When I joined Engineering college in 1984, Anjan was a huge source of information about authors and books. He would have so much trivia about all things literary, and when he mentioned some book or author, I'd get that book. Also my younger brother's friend, Arvind Desai had a big collection of books at his house. I'd borrow from him.

Once,  on my birthday, Anjan and a few friends of mine from the Engineering College gifted me a copy of Vikram Seth's 'Golden Gate' I began writing poems after that, expressing my feeling in verse and continue to do that even now. Whenever i am moved by anything, I write poetry.

After those college years, my reading habit waned a bit when I joined service. But it got a big boost after I returned to Hyderabad and became a member of the Secunderabad club which has a wonderful library.

H. How many books do you read in a year?
S. These days I average two books a week. I can safely say I average between 70-80 books a year. I mainly read non-fiction. I stopped reading fiction for a while now, I read magazines like Esquire, Economist, Time, New Yorker, Frontline - their well-researched articles.

H. What themes interest you these days?
S. I enjoy reading books that deal with the mind and how it works, our perception, and how it guides our behaviour. I try to find parallels in religion and at work. Books like VS Ramachandran's 'Telltale Brain', Gilbert's 'Stumbling on Happiness', Gallwey's 'Inner Game of Tennis are the kind of books I enjoy reading. There's a book called 'Incognito' by David Eagleman which deals with neuroscience that interests me.

I formed my own ideas after reading these books. It appears that humans are the only beings that think of tomorrow. The cerebral cortex which deals with reasoning is constantly worried about tomorrow. This is what causes anxiety in humans.

H. How have books changed you?
S. I feel we all start with the idea of wanting to be like someone. I think non-fiction books gave me a template towards achieving my potential, which I did not have. The '7 habits of highly successful people', is my bible.

At work, I audit myself and my behaviour with others. I check whether I am conforming to the behaviours I hold myself to. I feel I have changed, I feel I used to be arrogant earlier, but now I am aware and feel I am more grounded. I have also been able to reduce the communication barrier considerably and am more approachable. I am quite pleased to hear my old mates from Engineering College say that I have changed considerably. Ii is thanks to these books and their evolved ideas, that I have evolved as well.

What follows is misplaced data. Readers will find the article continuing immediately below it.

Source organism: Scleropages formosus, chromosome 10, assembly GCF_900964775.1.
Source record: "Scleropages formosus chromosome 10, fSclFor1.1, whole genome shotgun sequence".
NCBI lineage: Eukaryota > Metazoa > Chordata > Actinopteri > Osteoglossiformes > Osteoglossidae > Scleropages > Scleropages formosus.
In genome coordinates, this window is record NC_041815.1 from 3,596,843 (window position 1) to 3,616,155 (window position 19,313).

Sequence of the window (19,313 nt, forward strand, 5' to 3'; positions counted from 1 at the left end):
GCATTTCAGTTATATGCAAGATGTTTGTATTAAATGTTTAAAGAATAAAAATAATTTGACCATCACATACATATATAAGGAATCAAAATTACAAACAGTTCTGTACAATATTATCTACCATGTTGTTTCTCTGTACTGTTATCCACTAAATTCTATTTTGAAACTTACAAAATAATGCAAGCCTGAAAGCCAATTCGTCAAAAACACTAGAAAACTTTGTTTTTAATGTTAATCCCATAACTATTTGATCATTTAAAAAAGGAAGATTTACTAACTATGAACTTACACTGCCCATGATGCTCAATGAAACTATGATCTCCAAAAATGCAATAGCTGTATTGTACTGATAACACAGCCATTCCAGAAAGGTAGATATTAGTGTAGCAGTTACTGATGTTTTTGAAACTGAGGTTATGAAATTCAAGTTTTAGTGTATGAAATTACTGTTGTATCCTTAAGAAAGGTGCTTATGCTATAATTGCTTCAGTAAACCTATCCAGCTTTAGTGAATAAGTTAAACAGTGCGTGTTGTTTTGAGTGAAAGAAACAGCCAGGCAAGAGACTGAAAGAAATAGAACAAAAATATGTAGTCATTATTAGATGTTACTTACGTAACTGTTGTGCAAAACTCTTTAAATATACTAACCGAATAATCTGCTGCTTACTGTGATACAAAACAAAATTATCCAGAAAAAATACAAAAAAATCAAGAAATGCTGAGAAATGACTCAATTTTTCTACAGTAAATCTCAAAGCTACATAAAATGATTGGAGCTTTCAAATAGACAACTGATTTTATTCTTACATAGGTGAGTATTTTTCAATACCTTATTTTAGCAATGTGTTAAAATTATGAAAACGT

H. If you have to pick important behaviors/facets to work on, what would they be?
S. I picked three things to work on based on my reading - Communication, Motivation and Perception. I try to model these behaviours at work. My guiding principle is that if I take care of my people, they will take care of their work. So I try to facilitate an atmosphere where it is easy and comfortable to work. I have an immediate testing ground for my theories and behaviours at my work place where my colleagues provide instant feedback.

H. If you had to pick books that changed you considerably, what would that be?
S. The best book I ever read is the '7 Habits of Highly Effective People which I use as my bible. I keep checking myself on that scale. It is one book that I'd love my children to read, imbibe and practice. 'The Power of Full Engagement' is another book that impacted me deeply. The idea that the Greeks believed in dovetailing virtues was fascinating. For example, honesty without compassion would lead to cruelty. Virtue in its purest form will not work. This one point gave me a lot of comfort in my work. Other books like 'Self Fulfilling Prophecy', 'Nudge' have all impacted me.

H. How big is your collection of books?
S. Not a very big collection actually. Maybe 70-80 books, mostly non-fiction. I don't read books for the sake of reading. I try to implement the core ideas in my life. Apart from reading books, I watch lot of movies - 2-3 movies a week.

H. What are you reading now?
S. I am re-reading the 'Inner game of tennis' and 'Stubmbling on happiness'. I also read the Hindu and do the Crosword diligently.

H. What's next on the list?
S. People versus Democracy by Yascha Mounk .

On that note, we ended the interview. Thanks Sridhar for your time and a wonderful interview. I have a lot of books to catch up on from your list. Until the next book discussion then.


Abhinay Renny said...

Beautiful initiative sir. Will get a chance to check out others' reading list.

Harimohan said...

Thanks Abhinay. I plan to do a series. We should do one of yours too.

Shridhar Pulei said...

Beautiful narrative enjoyed the conversation thanks Hari bhai and Sridhar Sir for posting this wonderful blog. Iam sharing the same with my friends circle

Harimohan said...

Thanks Shri. That's a powerful list of books that Sridhar has suggested. I am planning to read them all.